• £1.4bn Regional Growth Fund created. This will support areas of the country particularly dependent on the public sector to develop successful private enterprise and a sustainable local economy.
  • Investment for apprenticeships. £250 million extra spending for adult apprenticeships, providing up to an additional 75,000 apprenticeship places every year by the end of the Spending Review.
  • Child Tax Credit increased to support struggling families. The child element of the Child Tax Credit will be increased by £30 above indexation in 2011-12.
  • The Cold Weather Payment increased to £25. The Chancellor made permanent the last Government’s temporary increase to the Cold Weather payment in the Spending Review.
  • Ensuring affordable housing. £4.4 billion invested in new affordable housing which should deliver up to 150,000 homes over the next four years.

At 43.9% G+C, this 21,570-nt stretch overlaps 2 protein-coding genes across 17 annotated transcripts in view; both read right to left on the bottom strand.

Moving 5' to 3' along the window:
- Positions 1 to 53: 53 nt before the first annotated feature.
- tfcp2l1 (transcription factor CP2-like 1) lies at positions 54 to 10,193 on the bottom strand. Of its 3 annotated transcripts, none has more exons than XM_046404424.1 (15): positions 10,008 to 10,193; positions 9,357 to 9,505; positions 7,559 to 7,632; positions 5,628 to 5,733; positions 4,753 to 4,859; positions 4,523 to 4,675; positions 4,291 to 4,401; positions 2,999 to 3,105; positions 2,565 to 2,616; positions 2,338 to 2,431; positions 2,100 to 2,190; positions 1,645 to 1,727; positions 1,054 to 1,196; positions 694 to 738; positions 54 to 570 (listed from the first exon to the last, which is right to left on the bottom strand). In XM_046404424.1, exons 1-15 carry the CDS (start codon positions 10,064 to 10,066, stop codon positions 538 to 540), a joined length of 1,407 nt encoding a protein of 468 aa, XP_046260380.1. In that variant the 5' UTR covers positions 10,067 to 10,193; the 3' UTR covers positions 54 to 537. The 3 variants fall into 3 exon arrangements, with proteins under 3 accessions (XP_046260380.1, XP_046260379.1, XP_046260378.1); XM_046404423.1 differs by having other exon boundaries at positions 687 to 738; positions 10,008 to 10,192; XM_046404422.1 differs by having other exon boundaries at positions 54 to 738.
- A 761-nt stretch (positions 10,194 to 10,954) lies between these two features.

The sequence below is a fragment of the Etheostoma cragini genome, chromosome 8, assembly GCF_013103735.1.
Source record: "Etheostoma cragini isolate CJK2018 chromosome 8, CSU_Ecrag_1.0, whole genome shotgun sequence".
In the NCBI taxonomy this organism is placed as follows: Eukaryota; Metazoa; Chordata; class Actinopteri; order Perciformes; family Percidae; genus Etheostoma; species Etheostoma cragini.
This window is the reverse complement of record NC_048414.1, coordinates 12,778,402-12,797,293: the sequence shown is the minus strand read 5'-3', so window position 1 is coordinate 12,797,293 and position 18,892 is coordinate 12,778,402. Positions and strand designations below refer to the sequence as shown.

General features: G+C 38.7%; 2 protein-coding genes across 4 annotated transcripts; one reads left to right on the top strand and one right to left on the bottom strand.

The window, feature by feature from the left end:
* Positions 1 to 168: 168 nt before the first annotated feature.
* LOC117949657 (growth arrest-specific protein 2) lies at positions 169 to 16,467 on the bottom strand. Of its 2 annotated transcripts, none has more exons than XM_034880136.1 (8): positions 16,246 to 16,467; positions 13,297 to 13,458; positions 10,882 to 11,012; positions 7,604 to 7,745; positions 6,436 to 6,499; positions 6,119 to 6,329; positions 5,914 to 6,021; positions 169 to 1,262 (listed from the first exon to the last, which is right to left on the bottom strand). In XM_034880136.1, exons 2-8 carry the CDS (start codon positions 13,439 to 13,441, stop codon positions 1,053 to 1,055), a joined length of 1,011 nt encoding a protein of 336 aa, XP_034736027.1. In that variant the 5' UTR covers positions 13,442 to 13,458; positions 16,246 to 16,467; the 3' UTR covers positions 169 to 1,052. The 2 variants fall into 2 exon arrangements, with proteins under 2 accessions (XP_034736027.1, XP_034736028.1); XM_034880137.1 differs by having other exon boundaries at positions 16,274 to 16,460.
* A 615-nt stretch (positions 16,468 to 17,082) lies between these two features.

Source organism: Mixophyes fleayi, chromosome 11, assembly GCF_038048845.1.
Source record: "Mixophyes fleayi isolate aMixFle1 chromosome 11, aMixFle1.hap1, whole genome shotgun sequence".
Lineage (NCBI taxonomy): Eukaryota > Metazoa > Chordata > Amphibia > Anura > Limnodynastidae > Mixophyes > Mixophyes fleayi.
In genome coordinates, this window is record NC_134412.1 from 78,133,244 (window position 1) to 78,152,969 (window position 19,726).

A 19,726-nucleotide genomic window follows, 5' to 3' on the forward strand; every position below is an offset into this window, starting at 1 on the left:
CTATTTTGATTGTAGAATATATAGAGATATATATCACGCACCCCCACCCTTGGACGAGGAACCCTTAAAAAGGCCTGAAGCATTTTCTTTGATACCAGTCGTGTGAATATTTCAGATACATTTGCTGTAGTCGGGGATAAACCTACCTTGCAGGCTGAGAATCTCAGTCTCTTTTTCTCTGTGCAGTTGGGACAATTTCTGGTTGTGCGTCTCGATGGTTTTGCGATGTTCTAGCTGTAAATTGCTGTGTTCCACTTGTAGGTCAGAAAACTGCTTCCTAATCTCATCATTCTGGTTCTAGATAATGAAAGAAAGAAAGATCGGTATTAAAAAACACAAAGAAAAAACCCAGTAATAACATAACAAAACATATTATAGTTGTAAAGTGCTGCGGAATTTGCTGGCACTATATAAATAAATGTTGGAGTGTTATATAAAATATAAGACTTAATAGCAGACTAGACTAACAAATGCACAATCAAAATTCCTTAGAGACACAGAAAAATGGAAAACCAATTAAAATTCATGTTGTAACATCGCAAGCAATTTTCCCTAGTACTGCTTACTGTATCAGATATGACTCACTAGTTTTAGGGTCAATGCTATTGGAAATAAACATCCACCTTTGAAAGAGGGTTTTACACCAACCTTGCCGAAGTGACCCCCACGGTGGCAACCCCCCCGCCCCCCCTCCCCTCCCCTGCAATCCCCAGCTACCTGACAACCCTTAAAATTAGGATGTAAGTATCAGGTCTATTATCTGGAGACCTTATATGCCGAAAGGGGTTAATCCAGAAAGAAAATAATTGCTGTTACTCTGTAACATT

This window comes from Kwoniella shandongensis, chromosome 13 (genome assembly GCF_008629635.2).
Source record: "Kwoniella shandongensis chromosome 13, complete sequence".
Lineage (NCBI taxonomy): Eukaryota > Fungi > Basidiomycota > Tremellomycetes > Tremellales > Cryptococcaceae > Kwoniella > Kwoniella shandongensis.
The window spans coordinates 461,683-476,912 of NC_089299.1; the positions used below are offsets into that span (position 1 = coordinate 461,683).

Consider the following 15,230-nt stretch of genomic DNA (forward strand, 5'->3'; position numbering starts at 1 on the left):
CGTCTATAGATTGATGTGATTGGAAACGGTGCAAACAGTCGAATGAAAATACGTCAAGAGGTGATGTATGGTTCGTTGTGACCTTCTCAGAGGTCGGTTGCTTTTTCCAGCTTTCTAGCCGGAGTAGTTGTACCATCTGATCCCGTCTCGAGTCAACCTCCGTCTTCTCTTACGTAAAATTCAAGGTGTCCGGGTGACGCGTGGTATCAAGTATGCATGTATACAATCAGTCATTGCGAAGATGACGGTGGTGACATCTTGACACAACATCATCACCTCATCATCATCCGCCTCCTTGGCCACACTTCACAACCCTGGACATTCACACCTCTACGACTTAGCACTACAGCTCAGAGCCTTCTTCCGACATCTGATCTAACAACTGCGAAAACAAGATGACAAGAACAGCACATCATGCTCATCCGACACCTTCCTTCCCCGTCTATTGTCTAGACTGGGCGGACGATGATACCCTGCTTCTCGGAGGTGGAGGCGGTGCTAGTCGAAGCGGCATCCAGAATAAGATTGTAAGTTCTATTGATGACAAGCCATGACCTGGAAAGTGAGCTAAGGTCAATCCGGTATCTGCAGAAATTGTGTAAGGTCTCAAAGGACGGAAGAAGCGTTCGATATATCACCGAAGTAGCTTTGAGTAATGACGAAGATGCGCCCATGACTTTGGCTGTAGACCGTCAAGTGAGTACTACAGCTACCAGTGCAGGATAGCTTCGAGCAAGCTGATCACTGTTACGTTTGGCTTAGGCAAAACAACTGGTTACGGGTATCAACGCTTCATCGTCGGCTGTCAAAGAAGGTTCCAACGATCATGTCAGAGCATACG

• Thousands of extra health visitors created. 4,200 new health visitor positions are being created with a new improved training programme to benefit thousands of families.
  • Provision for super fast broadband. A £530 million investment to boost UK’s broadband infrastructure.
  • Investment in local infrastructure. £600 million of funding announced for local authority transport projects.
  • Effective aid ensured. A new Independent Commission for Aid Impact has been set up to assess all Oversees Development Aid spending to ensure the best value for money and effectiveness. This is on top of ending bilateral aid to China and Russia.


  • Making sure work pays. The Universal Credit will replace the current complex system of means-tested benefit, meaning it will pay to go into work, rather than stay on benefits.